Research: Strong customer relationships key to recovery and growth

22 February 2022 4 min. read
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New research by Vendigital explores the changing nature of customer relationships at a time of major disruption. Jeff Kennelly, a director at the management consulting firm, walks through the report’s key takeaways.

Customer relationships have been in a constant state of flux over the last 18 months as a result of disruption caused by Brexit and Covid-19 as well as ongoing challenges such as energy and material price increases. But according to Vendigital’s study (based on the views of 150 C-suite executives in the UK), across the board customer relationships have grown stronger despite the disruptive environment.

More than half (54%) of the leaders surveyed believe that companies have managed to strengthen their trading relationships, with most putting this down to close cooperation and speed of response in flexing operations to meet customers’ shifting needs.

The top five changes in customer behaviour

Among the most common signs of improvement in customer-supplier relationships is a more open, two-way approach to communication, which has in turn helped these relationships to evolve and grow stronger. In other cases, where a supplier’s relationship with a key customer has suffered, a different approach to communication may be needed – what worked well in the past may not be enough going forward.

One in five respondents stated that their customer relationships were weaker than before the pandemic. As well as commenting on a lack of facetime, most put this down to the knock-on effects of missed deadlines, more price competition and the strain placed on relationships by unpredictable levels of demand.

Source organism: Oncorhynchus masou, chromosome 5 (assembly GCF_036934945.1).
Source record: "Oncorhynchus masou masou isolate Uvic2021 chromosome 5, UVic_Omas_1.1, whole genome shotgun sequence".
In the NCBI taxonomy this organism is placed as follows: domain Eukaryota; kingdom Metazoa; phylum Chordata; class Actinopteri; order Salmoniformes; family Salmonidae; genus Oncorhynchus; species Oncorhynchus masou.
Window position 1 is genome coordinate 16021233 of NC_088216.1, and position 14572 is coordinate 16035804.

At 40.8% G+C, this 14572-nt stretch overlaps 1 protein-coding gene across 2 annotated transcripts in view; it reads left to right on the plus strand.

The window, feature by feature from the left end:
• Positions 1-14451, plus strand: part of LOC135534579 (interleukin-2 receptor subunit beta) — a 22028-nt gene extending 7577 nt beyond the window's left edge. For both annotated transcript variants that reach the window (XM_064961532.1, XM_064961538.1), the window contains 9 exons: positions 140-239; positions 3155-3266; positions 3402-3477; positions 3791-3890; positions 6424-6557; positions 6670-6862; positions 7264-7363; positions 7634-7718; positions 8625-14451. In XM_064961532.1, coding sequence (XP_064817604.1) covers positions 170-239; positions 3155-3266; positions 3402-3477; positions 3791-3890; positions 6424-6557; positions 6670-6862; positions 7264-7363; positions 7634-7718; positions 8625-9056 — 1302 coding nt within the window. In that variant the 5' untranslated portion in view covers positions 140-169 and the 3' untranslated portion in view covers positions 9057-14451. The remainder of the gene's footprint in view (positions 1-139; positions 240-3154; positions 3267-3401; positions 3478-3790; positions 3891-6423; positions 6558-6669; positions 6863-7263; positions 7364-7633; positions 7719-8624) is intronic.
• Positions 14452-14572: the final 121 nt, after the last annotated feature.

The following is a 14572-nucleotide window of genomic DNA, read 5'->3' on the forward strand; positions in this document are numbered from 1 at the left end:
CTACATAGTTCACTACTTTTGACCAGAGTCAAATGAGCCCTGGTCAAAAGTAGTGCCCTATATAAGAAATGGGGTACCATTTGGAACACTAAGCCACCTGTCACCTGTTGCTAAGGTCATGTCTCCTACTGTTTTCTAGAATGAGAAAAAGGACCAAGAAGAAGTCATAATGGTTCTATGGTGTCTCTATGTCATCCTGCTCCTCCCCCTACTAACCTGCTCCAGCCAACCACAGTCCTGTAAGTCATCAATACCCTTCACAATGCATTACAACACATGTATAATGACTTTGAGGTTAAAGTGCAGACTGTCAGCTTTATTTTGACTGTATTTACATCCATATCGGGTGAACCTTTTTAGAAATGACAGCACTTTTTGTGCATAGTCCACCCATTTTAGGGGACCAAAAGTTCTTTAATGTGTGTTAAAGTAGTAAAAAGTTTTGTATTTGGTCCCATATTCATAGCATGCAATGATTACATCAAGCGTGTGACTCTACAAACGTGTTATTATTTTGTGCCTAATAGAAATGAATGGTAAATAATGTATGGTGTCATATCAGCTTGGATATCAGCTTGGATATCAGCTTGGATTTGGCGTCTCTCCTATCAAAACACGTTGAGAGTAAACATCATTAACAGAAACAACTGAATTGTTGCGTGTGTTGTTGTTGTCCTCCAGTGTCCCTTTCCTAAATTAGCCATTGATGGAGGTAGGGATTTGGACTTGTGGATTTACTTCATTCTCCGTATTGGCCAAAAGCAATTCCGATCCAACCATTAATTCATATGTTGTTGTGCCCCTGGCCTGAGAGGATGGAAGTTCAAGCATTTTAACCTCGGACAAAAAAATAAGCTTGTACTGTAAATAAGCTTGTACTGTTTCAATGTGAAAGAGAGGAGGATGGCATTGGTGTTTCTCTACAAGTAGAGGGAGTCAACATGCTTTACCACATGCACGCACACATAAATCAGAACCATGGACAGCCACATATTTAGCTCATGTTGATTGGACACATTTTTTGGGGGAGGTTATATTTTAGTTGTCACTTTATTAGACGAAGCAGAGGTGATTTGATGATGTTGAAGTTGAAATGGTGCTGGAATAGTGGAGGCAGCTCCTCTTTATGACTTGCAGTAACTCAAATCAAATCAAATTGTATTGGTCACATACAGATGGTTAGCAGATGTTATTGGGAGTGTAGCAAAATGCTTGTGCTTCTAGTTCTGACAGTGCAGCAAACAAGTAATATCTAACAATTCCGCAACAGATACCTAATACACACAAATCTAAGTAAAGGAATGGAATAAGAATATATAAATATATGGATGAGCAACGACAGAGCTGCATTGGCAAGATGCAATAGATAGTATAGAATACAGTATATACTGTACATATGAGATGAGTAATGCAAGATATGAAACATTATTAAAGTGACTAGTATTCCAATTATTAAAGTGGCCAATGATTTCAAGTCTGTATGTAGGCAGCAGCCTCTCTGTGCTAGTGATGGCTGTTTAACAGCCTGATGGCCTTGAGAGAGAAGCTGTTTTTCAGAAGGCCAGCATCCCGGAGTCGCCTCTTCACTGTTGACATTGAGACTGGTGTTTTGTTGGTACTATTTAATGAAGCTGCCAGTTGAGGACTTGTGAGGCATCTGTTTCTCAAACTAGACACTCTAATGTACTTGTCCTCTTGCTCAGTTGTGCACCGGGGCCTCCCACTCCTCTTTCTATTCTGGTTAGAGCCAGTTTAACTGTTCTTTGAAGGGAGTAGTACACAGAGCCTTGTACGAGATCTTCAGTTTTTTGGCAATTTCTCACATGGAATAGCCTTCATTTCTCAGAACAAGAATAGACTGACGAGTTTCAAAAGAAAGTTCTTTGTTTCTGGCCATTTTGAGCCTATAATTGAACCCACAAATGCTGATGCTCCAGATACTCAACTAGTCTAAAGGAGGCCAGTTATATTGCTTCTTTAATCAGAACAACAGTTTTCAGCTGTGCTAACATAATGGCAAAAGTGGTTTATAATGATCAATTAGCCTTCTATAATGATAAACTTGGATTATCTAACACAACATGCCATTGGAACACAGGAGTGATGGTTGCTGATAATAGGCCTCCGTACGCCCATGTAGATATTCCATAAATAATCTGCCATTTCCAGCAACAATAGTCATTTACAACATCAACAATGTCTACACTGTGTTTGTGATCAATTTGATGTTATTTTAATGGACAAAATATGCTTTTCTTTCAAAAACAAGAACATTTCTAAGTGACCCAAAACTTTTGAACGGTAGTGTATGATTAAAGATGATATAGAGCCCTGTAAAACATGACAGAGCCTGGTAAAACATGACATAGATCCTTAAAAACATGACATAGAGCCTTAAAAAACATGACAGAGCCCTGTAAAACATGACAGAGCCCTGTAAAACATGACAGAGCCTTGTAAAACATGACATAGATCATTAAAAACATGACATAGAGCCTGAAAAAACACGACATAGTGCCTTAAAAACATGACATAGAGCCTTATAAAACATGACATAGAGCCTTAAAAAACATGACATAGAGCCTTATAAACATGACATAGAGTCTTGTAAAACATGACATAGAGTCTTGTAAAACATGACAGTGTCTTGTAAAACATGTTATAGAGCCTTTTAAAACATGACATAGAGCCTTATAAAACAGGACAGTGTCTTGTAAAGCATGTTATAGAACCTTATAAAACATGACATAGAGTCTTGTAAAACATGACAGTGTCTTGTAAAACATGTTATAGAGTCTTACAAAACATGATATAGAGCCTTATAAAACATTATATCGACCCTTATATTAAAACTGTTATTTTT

A balancing act

Another key finding from the research is that 87% of C-suite executives believe that managing customer relationships, while keeping a close eye on costs, is key to survival in the year ahead. Decision makers understand the need to work more closely with customers to drive cost savings while maintaining service levels.

For example, innovating to find new ways of working together and communicating openly could bring about opportunities to build back better supply chain relationships and create scope to consolidate or diversify operations in the future.

Balancing changing customer demands with operational cost

As businesses pursue growth in recovery, ongoing market and geopolitical volatility means many decision makers remain cautious and they are aware of the importance of strong supply chain relationships. With customer relationships in particular, there is little room for error, as overestimating demand could lead to businesses gearing up too quickly, forcing costs to spiral out of control. Underestimating demand, on the other hand, could have a limiting effect on the company’s growth potential.

Collaborative way of working

Establishing a more collaborative way of working with key customers and suppliers will deliver the best outcome for all concerned in the long term. This relies on a clear understanding of the financial and commercial terms in place and their impact on the businesses involved.

For example, if a customer is experiencing financial difficulties, they may wish to extend the agreed payment terms, but have they considered the impact this could have on the supplier? It may be in the customer’s best interests to avoid taking any knee-jerk reaction and consider other potential solutions.

To support them in meeting customers’ needs in the future, businesses may need to re-evaluate their business model and management approach. This is likely to involve considering key questions about whether recent changes to core business processes are permanent and whether existing infrastructure is agile enough to meet market requirements.

It may also be necessary to address governance issues, particularly if complaints or returns are on the rise, and for some companies, engrained cultural issues could be holding them back.

Managing customer relationships effectively has definitely become more challenging lately. However, being ready to adapt, investing in the right infrastructure, communicating openly and adopting a more collaborative mindset could all help to deliver rewards in the long term.

Jeff Kennelly is a director and industrial engineering sector specialist at management consultancy Vendigital.